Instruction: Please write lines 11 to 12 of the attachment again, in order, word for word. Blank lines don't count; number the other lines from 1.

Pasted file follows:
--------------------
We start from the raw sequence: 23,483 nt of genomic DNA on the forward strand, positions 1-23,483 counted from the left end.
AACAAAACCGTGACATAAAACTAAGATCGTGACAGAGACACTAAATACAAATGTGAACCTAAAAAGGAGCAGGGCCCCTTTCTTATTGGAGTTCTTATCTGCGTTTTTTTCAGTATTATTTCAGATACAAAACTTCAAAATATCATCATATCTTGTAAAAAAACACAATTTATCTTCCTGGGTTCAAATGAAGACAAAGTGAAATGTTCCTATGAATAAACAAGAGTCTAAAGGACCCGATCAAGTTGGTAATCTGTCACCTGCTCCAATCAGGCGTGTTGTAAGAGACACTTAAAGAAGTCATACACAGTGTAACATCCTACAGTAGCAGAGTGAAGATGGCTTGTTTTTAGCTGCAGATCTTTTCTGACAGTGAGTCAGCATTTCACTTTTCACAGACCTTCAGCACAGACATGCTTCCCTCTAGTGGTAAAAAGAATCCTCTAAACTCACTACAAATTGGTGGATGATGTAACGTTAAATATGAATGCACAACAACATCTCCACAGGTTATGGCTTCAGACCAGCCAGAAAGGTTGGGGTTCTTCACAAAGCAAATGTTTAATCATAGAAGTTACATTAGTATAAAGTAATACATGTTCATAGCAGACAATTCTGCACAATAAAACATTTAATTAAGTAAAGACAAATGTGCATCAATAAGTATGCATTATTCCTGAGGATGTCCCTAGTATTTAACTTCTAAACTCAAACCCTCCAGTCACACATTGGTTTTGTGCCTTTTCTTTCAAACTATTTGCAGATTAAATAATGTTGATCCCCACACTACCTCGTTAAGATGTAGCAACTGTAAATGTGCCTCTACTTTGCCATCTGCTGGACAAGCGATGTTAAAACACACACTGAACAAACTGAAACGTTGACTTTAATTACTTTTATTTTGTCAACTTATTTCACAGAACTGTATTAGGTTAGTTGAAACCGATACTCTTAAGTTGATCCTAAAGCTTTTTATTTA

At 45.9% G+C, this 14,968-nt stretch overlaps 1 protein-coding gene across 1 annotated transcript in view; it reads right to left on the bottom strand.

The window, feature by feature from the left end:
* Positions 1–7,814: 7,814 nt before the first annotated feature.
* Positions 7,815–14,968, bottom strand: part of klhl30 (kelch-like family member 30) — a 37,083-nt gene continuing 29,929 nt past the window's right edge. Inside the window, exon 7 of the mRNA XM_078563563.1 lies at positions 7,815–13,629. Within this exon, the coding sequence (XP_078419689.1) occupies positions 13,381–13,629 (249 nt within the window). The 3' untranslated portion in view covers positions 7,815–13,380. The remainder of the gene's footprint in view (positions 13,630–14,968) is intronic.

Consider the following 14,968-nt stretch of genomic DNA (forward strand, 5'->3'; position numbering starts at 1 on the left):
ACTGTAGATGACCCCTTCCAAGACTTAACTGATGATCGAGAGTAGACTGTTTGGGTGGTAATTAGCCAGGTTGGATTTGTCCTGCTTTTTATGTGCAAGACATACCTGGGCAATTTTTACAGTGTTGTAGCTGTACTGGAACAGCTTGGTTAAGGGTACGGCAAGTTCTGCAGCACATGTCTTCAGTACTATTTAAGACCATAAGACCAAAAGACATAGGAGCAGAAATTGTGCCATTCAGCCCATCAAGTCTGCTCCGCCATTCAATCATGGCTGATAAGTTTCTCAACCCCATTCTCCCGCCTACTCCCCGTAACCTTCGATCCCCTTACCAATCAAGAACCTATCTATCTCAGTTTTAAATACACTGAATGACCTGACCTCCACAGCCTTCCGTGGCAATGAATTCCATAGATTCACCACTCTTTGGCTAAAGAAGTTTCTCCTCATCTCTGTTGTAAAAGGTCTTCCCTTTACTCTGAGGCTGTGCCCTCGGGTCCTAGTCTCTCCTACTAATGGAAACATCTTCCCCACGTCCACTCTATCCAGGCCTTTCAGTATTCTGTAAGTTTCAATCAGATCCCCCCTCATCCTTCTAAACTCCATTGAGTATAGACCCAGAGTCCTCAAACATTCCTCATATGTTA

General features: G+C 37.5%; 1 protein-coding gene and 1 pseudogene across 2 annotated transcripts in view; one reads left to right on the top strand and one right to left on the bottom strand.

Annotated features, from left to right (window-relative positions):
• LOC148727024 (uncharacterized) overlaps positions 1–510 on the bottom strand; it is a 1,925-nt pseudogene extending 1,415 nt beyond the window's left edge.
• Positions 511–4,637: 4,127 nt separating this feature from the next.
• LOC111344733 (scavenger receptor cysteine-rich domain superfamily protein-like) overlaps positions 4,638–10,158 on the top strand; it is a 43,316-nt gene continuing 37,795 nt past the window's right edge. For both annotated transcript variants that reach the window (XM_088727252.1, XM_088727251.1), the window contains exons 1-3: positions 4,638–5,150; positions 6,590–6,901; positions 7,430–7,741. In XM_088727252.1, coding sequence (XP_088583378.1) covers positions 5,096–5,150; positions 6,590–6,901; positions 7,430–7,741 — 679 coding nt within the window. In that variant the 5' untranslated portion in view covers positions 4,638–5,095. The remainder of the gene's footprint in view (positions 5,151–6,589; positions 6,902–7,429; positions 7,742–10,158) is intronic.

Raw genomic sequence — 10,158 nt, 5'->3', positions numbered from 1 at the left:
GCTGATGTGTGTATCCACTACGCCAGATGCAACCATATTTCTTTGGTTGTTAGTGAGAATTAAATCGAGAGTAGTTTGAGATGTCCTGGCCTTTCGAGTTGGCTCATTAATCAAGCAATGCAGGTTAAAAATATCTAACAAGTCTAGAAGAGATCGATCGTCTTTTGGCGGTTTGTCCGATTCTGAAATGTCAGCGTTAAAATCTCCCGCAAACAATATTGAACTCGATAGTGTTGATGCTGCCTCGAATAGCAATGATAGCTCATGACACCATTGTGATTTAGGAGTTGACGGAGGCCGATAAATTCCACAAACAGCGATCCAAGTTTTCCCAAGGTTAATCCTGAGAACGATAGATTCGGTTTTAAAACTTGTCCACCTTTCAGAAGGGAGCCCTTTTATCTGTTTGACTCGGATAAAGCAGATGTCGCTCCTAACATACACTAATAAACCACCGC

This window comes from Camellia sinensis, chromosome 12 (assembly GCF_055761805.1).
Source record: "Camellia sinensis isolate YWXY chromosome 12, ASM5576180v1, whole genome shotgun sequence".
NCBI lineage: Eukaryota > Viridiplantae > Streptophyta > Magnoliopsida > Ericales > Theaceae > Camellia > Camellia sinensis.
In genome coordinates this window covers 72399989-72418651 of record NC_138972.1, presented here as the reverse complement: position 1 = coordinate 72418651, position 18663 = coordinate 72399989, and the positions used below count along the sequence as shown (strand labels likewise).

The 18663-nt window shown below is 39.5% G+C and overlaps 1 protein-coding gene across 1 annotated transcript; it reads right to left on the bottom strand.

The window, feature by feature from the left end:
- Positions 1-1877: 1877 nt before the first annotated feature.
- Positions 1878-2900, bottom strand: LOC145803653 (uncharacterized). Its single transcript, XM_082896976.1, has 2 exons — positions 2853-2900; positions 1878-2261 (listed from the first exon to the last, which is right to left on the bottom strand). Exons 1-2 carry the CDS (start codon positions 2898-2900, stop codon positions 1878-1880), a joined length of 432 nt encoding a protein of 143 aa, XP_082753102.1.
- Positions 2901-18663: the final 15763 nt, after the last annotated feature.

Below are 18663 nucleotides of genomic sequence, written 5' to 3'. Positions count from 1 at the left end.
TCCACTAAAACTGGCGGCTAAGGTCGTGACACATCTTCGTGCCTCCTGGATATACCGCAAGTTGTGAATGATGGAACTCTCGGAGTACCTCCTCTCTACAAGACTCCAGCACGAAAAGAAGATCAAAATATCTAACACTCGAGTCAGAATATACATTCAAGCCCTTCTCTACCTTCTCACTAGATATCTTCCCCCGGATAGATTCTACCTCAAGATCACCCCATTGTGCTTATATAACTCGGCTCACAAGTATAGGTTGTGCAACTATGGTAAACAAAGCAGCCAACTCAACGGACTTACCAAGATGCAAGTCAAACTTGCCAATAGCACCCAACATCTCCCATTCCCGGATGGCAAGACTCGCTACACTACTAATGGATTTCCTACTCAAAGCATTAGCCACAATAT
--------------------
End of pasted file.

• LOC148727024 (uncharacterized) overlaps positions 1–510 on the bottom strand; it is a 1,925-nt pseudogene extending 1,415 nt beyond the window's left edge.
• Positions 511–4,637: 4,127 nt separating this feature from the next.